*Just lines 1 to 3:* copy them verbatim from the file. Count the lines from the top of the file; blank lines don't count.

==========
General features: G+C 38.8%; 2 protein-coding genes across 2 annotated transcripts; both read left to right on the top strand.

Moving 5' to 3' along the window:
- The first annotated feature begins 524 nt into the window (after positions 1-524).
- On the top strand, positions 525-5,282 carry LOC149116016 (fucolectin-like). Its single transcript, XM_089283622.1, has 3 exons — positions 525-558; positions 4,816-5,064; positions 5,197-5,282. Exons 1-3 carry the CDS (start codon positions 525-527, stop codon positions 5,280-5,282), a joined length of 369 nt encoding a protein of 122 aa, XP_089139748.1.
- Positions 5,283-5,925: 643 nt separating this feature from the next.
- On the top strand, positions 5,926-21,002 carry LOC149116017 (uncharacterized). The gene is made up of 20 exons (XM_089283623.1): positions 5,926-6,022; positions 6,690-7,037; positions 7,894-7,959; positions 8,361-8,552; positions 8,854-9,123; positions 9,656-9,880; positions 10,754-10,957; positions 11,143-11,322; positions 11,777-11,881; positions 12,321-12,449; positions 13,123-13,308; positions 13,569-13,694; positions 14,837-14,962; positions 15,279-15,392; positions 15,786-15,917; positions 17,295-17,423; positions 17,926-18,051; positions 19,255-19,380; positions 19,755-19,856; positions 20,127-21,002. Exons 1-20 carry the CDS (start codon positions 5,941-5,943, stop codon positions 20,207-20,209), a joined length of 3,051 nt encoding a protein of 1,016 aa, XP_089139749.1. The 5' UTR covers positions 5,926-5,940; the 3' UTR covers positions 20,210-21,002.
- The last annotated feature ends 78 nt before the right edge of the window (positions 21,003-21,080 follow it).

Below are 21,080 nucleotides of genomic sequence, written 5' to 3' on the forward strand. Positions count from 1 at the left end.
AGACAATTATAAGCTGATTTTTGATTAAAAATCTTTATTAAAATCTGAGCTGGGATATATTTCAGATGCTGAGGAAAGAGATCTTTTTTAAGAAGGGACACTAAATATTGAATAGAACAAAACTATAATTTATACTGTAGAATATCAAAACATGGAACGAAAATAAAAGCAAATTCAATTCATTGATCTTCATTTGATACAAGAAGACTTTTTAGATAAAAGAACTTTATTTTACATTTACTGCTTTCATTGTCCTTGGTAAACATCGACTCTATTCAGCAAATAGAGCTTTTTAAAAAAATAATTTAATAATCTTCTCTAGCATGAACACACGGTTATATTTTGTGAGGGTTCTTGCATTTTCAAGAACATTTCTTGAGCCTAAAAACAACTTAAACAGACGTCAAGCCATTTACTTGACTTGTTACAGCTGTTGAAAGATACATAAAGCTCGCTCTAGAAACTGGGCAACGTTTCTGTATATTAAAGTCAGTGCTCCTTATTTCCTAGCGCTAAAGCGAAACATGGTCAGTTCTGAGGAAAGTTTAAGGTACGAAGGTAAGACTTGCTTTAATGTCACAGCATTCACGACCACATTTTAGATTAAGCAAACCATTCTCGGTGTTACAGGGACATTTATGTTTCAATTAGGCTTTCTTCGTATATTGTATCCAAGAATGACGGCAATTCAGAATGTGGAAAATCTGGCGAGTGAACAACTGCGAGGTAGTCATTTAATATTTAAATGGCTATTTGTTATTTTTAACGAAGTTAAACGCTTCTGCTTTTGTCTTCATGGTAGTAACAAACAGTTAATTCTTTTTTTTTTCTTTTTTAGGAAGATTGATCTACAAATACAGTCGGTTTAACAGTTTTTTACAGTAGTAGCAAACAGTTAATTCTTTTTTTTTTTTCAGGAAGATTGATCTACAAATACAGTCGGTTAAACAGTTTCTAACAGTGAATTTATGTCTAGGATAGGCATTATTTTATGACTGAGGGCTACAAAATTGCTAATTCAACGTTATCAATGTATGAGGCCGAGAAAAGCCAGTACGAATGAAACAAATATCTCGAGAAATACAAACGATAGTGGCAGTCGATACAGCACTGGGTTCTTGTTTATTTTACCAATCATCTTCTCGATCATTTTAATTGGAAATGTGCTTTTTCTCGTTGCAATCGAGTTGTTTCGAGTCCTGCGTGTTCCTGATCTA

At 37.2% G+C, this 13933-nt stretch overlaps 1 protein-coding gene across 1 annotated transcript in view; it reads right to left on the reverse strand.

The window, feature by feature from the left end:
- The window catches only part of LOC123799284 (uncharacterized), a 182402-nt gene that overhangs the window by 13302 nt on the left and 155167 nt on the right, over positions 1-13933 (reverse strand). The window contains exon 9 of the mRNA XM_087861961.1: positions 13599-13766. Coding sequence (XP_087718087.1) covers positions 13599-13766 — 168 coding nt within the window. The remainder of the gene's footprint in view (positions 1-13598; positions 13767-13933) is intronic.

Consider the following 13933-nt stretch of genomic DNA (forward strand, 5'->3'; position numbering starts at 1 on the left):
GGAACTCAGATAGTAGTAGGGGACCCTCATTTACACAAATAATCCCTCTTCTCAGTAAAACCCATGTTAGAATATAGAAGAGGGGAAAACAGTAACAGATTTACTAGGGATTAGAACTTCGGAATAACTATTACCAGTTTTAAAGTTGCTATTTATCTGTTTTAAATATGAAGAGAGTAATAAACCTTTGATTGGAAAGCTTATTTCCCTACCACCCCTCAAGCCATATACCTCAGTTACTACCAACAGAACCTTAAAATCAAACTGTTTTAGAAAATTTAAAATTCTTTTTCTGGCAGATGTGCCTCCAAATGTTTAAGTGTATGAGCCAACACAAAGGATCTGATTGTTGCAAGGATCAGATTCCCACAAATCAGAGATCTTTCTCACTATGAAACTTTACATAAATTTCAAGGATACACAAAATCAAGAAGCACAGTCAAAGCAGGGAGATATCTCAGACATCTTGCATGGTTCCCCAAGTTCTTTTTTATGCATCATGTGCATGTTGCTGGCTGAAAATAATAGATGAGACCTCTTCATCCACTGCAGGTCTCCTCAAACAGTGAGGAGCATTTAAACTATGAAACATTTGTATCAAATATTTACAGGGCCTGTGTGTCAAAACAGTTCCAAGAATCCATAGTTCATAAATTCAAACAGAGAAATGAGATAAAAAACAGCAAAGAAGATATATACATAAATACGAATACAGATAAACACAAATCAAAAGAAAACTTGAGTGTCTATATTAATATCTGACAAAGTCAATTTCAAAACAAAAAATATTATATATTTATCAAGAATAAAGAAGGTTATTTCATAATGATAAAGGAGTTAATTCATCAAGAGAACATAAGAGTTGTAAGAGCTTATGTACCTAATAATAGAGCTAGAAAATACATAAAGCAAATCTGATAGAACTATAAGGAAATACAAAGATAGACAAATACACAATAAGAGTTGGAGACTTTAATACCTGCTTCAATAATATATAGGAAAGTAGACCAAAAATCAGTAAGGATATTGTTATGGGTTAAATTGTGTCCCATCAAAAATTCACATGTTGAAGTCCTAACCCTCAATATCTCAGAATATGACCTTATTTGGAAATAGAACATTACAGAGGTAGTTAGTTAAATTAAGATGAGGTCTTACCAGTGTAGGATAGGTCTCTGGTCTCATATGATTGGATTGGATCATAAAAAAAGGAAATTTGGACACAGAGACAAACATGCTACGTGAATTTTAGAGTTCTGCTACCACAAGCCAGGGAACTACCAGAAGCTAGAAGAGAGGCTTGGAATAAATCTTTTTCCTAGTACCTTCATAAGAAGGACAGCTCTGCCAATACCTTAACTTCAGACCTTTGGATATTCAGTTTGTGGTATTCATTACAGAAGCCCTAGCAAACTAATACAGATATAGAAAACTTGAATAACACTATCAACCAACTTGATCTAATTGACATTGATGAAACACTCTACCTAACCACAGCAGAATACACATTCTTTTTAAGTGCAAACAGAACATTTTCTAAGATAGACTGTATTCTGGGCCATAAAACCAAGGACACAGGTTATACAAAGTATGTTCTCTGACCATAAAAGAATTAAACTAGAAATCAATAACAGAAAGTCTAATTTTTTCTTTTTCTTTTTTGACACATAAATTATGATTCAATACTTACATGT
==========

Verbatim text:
General features: G+C 38.8%; 2 protein-coding genes across 2 annotated transcripts; both read left to right on the top strand.

Moving 5' to 3' along the window:
- The first annotated feature begins 524 nt into the window (after positions 1-524).